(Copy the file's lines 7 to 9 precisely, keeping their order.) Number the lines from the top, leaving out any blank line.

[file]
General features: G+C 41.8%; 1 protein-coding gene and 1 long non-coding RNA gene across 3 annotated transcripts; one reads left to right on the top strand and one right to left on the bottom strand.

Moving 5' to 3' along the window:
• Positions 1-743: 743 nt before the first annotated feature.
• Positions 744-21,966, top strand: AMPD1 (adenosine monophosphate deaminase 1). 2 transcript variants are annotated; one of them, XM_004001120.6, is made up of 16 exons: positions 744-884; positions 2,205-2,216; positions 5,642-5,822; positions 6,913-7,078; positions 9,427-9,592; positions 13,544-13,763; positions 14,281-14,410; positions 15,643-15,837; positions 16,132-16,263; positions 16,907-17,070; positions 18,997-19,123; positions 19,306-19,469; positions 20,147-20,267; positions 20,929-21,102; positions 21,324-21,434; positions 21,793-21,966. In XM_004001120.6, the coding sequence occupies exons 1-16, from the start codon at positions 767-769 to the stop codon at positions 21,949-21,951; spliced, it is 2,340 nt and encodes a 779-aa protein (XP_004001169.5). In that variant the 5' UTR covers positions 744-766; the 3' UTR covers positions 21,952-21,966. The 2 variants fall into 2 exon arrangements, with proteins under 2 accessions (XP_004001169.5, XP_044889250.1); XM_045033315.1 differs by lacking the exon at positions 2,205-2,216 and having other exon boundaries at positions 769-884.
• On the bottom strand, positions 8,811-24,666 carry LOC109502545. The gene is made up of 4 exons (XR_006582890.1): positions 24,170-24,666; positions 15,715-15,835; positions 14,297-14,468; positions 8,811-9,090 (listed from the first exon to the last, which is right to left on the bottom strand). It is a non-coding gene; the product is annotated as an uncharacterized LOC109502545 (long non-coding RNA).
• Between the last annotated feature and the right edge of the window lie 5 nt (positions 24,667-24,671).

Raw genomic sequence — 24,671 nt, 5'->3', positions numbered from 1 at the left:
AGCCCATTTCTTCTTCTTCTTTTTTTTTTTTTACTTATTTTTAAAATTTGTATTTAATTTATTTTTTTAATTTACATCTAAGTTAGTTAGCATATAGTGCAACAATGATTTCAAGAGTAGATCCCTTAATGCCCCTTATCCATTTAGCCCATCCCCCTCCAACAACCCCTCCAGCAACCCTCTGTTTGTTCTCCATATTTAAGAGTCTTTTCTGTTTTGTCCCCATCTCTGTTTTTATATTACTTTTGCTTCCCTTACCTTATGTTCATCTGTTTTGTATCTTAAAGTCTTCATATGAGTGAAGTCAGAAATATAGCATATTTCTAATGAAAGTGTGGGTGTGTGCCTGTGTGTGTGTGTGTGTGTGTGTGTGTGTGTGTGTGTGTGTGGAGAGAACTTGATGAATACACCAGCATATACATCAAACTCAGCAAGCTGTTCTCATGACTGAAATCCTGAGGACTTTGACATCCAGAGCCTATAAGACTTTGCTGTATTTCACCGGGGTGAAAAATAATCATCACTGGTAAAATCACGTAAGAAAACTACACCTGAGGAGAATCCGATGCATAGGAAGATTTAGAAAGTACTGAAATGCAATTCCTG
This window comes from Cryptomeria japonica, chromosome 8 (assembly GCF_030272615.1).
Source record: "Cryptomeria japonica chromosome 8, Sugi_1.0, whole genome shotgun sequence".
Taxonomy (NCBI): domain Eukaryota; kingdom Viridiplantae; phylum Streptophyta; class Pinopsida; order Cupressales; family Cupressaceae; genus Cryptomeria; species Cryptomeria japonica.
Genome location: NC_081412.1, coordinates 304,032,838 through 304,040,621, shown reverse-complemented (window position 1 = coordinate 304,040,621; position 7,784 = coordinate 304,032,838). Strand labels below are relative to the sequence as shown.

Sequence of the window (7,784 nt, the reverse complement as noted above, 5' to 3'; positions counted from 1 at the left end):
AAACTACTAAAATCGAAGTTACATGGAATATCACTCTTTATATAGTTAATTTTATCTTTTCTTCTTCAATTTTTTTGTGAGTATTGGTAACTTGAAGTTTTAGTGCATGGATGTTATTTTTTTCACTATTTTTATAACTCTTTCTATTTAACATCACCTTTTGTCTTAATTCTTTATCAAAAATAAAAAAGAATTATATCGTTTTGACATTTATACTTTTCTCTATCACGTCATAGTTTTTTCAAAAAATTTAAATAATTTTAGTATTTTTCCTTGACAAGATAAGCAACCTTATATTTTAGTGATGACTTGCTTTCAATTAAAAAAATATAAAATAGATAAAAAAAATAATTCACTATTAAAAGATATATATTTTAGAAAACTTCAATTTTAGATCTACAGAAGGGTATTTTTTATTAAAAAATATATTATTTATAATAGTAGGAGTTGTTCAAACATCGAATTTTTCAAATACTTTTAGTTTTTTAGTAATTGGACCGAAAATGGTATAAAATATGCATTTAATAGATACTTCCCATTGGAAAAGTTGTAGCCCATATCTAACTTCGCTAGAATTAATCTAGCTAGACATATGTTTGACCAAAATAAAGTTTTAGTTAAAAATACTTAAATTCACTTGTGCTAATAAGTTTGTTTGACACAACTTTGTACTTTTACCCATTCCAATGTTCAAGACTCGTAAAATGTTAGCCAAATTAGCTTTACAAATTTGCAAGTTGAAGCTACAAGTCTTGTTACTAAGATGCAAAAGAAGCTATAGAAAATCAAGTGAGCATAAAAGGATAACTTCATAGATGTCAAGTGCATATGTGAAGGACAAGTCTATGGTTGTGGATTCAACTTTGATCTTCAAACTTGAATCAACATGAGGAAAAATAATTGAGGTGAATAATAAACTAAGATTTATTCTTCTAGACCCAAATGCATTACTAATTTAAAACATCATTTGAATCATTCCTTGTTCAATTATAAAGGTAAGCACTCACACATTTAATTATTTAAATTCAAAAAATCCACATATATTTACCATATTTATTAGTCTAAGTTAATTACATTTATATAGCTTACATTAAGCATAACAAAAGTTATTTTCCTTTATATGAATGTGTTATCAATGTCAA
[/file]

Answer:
Raw genomic sequence — 24,671 nt, 5'->3', positions numbered from 1 at the left:
AGCCCATTTCTTCTTCTTCTTTTTTTTTTTTTACTTATTTTTAAAATTTGTATTTAATTTATTTTTTTAATTTACATCTAAGTTAGTTAGCATATAGTGCAACAATGATTTCAAGAGTAGATCCCTTAATGCCCCTTATCCATTTAGCCCATCCCCCTCCAACAACCCCTCCAGCAACCCTCTGTTTGTTCTCCATATTTAAGAGTCTTTTCTGTTTTGTCCCCATCTCTGTTTTTATATTACTTTTGCTTCCCTTACCTTATGTTCATCTGTTTTGTATCTTAAAGTCTTCATATGAGTGAAGTCAGAAATATAGCATATTTCTAATGAAAGTGTGGGTGTGTGCCTGTGTGTGTGTGTGTGTGTGTGTGTGTGTGTGTGTGTGTGTGGAGAGAACTTGATGAATACACCAGCATATACATCAAACTCAGCAAGCTGTTCTCATGACTGAAATCCTGAGGACTTTGACATCCAGAGCCTATAAGACTTTGCTGTATTTCACCGGGGTGAAAAATAATCATCACTGGTAAAATCACGTAAGAAAACTACACCTGAGGAGAATCCGATGCATAGGAAGATTTAGAAAGTACTGAAATGCAATTCCTG
This window comes from Cryptomeria japonica, chromosome 8 (assembly GCF_030272615.1).